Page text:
MYNORTHWEST NEWS

Democratic newcomer aims to unseat GOP incumbent in competitive 28th District

Nov 2, 2020, 2:21 PM

Nobles, O'Ban...

The candidates for Washington State Senator in the 28th legislative district: T'wina Nobles (L), Steve O'Ban (R).

(R)

The senate race pitting well-known Republican incumbent Steve O’Ban against newcomer T’wina Nobles is arguably the most watched race in the 2020 state legislative contests. Only a handful of senate races are considered competitive, and this race is one of them.

Ballot turn-ins continue to soar to record levels in Washington state

Nobles, a University Place School Board member, and president and CEO of the Tacoma Urban League, is fast becoming a star for the Democrats.

O’Ban, an attorney, first took the Pierce County senate seat in 2013. He is best known for his criticism of Sound Transit and fighting to get car tab relief for drivers, especially drivers in his district who not only voted for the $30 car tab measure last year, but also voted against ST3 – the $54 billion light rail extension that sparked massive car tab bill increases in the first place.

Now that the State Supreme Court has struck down I-976, the $30 car tab measure, O’Ban feels it’s even more important to get back to Olympia where he plans to introduce a bill for car tab relief that values vehicles fairly, closer to Kelley Blue Book, and works out the issues the High Court had with I-976.

“We can pass constitutional car tab relief by just making some adjustments on the [ballot] title,” O’Ban said.

“What I’m really concerned about is people feel like their vote doesn’t count, that they’re not being heard when they so clearly said they wanted some meaningful car tab tax relief. So I think it’s imperative, an absolute must for the legislature not to ignore their constituents and to give them meaningful car tab tax relief. And, you know, I’ve been leading in that effort, and I’ll continue to do so,” he added.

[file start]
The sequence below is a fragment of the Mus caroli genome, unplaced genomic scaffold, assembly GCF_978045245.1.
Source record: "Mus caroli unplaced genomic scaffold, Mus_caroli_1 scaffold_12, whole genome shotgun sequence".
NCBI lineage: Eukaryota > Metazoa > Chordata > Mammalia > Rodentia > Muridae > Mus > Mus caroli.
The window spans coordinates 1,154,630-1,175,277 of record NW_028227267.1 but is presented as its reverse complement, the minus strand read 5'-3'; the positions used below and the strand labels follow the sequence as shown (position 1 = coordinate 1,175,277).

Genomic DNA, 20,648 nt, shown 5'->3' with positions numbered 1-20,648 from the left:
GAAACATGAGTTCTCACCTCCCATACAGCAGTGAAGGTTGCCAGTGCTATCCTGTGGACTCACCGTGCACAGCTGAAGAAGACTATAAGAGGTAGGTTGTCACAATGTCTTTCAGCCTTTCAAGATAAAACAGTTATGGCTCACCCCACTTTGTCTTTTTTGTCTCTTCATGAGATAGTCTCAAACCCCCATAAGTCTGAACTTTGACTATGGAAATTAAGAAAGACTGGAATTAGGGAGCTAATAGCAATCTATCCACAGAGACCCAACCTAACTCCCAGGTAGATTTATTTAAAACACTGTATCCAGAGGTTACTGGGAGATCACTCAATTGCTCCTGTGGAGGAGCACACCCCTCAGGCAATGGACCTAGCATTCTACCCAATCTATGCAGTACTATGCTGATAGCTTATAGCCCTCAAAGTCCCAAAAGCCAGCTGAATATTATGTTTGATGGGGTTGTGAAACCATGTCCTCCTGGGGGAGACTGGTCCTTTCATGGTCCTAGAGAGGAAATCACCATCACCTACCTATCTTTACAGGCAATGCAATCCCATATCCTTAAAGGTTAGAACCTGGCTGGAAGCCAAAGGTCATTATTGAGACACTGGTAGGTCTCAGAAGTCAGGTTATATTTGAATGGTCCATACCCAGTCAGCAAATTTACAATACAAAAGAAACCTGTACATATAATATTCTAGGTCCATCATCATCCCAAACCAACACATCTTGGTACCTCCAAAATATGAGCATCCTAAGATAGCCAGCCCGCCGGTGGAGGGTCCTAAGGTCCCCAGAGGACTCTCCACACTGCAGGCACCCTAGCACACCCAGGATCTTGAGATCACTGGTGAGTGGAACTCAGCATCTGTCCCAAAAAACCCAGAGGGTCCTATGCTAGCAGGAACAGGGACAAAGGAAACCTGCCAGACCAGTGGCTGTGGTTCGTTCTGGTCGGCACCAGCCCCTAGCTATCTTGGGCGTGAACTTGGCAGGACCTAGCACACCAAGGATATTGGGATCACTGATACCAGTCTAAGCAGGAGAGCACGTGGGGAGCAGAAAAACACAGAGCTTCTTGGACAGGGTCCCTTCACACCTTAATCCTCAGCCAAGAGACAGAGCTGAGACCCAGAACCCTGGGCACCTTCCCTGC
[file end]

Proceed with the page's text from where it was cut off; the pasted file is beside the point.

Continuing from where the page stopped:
O’Ban also wants to fight for transit for his constituents who feel left behind by separating from Sound Transit.

“Pierce County really needs its own transportation or transit planning system. Sound Transit, in my view, does not really benefit Pierce County, not to the tune of the $5 billion that will be sucked out of my county to pay for light rail that will mainly benefit Seattle,” he said. “And I get why Seattle wants it, but there’s no real direct benefit to my constituents, and that’s why they voted against ST3 overwhelmingly and for $30 car tabs.”

“I want to see us focus on a system that makes sense for Pierce County residents, not one that’s really about Seattle. I want to keep working on building a transportation system that works for my county, and that’s why I got the funding for the JBLM I-5 corridor build out that’s going to reduce or eliminate that choke point,” he added.

Nobles understands that people want car tab relief, noting the added importance of this issue during the ongoing COVID-19 pandemic.

“I want to see relief in my community around car tabs. I want to make sure that community members who need financial relief, especially right now during this pandemic, get that relief. Like them, I too am frustrated by the high cost of car tabs,” Nobles said, sharing a story about a family member who is a veteran, living on VA Social Security. The car tab is waived for them because they received the Purple Heart.

“But that would really take them under, having another bill that would be $500. So I want to make sure that we pay close attention to the high cost of car tabs and the disproportionate impact on working families like mine,” Nobles explained.

Nobles is also interested in investing in transportation and transit options.

“I want to make investments in transportation, and increase access to transportation, better roads, improve infrastructure [to lessen or] eliminate congestion. For far too long those costs have fallen on those who can least afford them, so we want to improve transit, but we also want to make sure that there is financial relief,” said Nobles, who did not cite a specific proposal she liked for relief, preferring to get to Olympia and listen and learn before committing to a strategy.

“My leadership style is getting in there and getting the information for myself. What I can tell you is, I want to make sure that our community gets what it’s asking for, and we are going to need a new leader in Olympia, like myself, who simply is going to roll up their sleeves and get to work,” Nobles said.